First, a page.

HTC email addresses
As part of the general process of GDPR compliance and best practice, HTC will soon be creating HTC-suffixed email addresses for all councillors to use. When implemented this will publicised here and on HTC’s website, in particular the councillors’ contact page. Any communications with councillors on HTC-related matters should thereafter be made using these email addresses.
West Berkshire Lottery
As previously reported, WBC will be launching a lottery in 2019 – you can read more details here.
Councillor Winser reported to the meeting that the Santa’s Grotto event had been a success and well attended although there were improvements in timing and communication that could be applied to future events. The profits from the event will be used for maintaining and improving the Triangle Field facility. The exact amount will be confirmed next month.
Quotes are still awaited for the new boundary hedge. It was also suggested at the meeting that more ‘No Dogs’ signs be deployed there.
The new draft constitution, which will govern the relationship between HTC and the Hungerford Rugby Club was circulated before the meeting and agreed at it.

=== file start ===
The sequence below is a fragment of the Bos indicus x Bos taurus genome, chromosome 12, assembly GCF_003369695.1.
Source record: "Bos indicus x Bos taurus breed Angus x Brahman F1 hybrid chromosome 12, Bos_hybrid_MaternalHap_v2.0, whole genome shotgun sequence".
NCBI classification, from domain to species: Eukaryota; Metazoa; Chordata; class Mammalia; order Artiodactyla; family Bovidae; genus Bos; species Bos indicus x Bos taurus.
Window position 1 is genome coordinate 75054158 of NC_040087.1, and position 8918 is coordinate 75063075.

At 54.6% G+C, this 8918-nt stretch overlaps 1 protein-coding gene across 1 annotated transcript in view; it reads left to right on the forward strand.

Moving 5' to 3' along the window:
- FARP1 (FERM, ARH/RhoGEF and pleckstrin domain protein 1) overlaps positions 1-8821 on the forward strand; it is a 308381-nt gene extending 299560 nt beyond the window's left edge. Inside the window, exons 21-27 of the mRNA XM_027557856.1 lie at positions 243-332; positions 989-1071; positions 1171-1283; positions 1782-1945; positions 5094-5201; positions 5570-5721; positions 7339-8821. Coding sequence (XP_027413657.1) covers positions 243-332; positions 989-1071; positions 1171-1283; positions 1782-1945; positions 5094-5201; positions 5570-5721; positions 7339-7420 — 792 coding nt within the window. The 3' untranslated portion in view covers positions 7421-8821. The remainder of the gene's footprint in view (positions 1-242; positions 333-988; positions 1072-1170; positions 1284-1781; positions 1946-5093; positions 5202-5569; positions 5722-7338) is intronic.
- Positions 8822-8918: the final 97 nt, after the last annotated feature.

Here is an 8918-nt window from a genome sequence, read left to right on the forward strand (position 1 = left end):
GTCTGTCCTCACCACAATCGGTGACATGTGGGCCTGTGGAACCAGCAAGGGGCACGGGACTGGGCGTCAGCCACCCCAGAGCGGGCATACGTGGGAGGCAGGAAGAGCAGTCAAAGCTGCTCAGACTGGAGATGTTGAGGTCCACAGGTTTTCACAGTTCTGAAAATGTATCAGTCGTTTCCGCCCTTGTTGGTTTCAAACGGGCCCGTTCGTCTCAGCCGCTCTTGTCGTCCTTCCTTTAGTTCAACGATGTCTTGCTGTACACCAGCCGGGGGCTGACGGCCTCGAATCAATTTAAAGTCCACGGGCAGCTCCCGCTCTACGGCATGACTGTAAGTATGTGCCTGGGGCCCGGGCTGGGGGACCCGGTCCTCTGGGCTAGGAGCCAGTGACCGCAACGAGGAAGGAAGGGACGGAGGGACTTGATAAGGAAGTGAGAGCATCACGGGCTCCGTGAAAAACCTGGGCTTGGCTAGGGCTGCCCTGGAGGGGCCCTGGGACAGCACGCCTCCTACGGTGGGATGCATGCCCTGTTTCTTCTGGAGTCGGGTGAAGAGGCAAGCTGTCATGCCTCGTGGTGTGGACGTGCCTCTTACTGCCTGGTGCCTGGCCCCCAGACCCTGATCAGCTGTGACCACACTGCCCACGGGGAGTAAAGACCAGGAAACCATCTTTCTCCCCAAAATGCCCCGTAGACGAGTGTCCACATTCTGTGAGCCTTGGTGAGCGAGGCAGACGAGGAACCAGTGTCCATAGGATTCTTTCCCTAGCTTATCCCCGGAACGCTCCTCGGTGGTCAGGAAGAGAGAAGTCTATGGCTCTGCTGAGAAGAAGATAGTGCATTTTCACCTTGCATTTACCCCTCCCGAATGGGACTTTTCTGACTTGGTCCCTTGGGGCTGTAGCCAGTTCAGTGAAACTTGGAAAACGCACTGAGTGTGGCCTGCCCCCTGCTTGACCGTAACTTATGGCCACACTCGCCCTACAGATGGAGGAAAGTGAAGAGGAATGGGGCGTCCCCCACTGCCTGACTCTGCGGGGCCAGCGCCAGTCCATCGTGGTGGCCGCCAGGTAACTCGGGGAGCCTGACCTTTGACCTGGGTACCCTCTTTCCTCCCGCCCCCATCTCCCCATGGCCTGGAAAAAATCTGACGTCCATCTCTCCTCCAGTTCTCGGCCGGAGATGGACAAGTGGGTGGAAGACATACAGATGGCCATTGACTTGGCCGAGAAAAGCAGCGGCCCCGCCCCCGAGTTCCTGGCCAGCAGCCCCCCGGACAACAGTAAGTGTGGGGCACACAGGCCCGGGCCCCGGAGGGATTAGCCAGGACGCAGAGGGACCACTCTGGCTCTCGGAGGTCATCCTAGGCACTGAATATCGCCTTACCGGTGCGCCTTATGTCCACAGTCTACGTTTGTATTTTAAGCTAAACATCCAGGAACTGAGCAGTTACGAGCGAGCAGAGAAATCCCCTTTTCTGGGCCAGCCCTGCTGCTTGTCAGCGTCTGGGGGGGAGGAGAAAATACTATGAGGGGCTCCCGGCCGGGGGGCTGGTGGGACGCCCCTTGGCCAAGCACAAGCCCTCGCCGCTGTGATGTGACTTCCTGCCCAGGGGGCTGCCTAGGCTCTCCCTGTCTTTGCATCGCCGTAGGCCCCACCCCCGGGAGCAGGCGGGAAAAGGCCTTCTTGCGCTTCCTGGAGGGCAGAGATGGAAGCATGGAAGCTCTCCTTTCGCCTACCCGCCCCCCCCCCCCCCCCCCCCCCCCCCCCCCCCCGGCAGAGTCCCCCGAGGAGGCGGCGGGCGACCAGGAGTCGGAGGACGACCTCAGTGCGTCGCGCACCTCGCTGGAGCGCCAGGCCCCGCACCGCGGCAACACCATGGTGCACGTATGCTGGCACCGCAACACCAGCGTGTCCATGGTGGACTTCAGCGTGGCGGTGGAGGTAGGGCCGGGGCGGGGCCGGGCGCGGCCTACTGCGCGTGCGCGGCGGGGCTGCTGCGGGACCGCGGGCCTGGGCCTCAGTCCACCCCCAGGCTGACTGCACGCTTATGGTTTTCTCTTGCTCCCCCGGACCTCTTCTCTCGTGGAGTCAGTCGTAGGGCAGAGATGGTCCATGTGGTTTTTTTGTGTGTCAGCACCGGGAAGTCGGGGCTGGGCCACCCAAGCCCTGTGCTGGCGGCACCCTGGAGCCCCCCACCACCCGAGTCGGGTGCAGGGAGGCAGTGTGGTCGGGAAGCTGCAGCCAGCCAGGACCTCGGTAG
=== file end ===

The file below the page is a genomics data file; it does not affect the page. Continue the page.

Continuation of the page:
Lorries at One Stop in Fairview Road
As reported last month, discussions continue between WBC and HTC on the one hand and Tesco on the other to try to find a solution to the problem of large lorries making deliveries, sometimes at the start or end of the school day which creates an obvious danger. This is not a problem that either council can easily solve as no traffic regulations are being violated: nor can the Onestop manager do anything about it. A solution can only be provided by the department at Tesco that organises the delivery logistics. It seems that other small stores elsewhere in the country have similar problems.